Now, the extreme to treat, it always makes it a tough day when I show up to clinic and somebody’s already holding my product and I'm like, “Oh no, that’s all I had.” Then, we sit down and talk and then we really start going through some different things. And that’s where I have a … I have a great nutritionist that I work with here and she helps me look at it, okay, maybe there’s some food products and things like that, so we do leak testing and things. And as we’re going through it, very surprisingly, I have had some of these patients come back to me and say, “Hey doc, you know what, I increased it to three three times a day and now I'm better.” So we know that there’s the dosing thing. This is a moving target. We’re new, we’re breaking ground, and so just because it doesn’t work, maybe we need to add something else, and I'm talking about the bell curve here way to the right, people that just are struggling with everything. I have treated people with both Xifaxan and Atrantil, I've tried putting people on erythromycin at night, and you know, I can maybe get another 10 percent out of it. And so as the type of doctor I am, I tend to just focus on those ones that don’t do well and I almost forget about this whole left of the bell curve that does absolutely awesome on an as-needed basis. So from a clinical standpoint, I actually have severe gluten intolerance, and when I take Atrantil with any type of bread products or gluten products, I have zero issues.

Chris Kresser: Interesting.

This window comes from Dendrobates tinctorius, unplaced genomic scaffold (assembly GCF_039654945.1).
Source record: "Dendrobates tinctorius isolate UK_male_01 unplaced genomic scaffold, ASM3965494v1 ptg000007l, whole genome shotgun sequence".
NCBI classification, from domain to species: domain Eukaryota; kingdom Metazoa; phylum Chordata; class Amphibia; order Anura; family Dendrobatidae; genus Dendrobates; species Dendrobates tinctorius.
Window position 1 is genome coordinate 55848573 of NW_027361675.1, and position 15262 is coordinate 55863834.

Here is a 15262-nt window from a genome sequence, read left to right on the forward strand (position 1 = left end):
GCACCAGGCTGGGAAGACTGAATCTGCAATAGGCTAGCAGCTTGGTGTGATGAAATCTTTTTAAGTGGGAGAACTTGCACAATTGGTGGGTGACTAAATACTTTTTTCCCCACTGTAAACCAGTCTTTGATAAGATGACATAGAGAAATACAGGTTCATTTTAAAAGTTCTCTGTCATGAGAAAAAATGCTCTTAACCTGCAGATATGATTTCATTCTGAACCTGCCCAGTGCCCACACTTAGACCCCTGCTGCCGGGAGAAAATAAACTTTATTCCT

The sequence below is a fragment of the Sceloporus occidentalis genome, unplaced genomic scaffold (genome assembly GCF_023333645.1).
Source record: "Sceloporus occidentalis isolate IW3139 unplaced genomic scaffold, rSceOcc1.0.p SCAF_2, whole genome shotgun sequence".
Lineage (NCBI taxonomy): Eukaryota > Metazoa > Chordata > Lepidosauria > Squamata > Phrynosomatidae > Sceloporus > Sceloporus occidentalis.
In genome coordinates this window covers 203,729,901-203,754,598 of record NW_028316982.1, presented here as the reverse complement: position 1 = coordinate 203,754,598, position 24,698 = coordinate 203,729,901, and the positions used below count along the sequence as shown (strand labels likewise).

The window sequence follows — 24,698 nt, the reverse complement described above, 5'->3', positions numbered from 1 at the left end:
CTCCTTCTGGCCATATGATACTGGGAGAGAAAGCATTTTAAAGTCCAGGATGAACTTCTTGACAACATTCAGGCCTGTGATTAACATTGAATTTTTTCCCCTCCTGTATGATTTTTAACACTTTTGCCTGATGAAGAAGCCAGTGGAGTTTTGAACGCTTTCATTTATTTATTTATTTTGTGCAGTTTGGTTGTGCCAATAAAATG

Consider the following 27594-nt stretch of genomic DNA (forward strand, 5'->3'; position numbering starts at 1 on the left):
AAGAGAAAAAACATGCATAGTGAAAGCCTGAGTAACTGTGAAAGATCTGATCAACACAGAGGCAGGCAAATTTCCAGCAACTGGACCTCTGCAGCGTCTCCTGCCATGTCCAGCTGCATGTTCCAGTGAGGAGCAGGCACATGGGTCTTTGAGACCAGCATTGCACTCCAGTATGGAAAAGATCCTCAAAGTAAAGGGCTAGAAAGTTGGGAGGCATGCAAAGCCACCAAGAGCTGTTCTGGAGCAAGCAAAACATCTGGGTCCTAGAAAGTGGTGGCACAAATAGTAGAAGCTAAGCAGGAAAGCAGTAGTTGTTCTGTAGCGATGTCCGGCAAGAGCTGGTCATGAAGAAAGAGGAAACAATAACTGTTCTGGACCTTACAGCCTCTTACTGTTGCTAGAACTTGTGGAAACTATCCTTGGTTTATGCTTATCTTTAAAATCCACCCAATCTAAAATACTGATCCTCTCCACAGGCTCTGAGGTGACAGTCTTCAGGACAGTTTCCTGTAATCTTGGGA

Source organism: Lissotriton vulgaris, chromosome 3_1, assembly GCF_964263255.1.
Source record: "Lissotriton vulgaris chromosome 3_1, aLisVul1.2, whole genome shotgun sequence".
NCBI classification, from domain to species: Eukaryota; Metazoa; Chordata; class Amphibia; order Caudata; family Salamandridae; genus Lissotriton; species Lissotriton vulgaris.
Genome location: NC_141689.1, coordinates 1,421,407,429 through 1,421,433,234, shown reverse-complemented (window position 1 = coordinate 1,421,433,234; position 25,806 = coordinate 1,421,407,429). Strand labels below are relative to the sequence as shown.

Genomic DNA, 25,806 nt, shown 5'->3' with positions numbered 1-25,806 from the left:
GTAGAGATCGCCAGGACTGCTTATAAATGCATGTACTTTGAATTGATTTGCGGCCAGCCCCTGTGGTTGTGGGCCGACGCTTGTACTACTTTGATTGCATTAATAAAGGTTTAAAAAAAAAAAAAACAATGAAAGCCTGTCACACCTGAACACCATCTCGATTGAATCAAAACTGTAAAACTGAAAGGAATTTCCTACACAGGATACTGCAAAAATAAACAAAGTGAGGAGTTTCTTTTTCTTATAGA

Dr. Brown: It’s really interesting, and so that is an angle why I have all these patients taking it as needed. The mechanism of action, I don’t know. I don’t know if we’re binding zonulin. I don’t know if it’s the hydrogen sink that works that way, but I actually have celiac patients that swear that they can, and I'm not telling anybody that has celiac to go out and try this, but they're the ones that actually say, “Yeah, there’s something else going on here,” and so that’s where we kind of where we start thinking of what else is going on, what’s the future of this. But for the clinicians in the audience, it’s two separate groups, main groups: the ones that need to take it periodically and then sort of take it as an overall digestive health; the ones that need a good round of treatment, 10 to 20 days, sometimes a little bit longer, and then that little subset that I'm going to ... well, basically, people like you and myself are trying to figure out, right? Those people that keep getting second opinions and that’s what I really like, when I get feedback from people and they say, “Hey, I took it with barberry and I had a better response.” “Oh, that’s awesome.” We’re trying to figure those stuff out.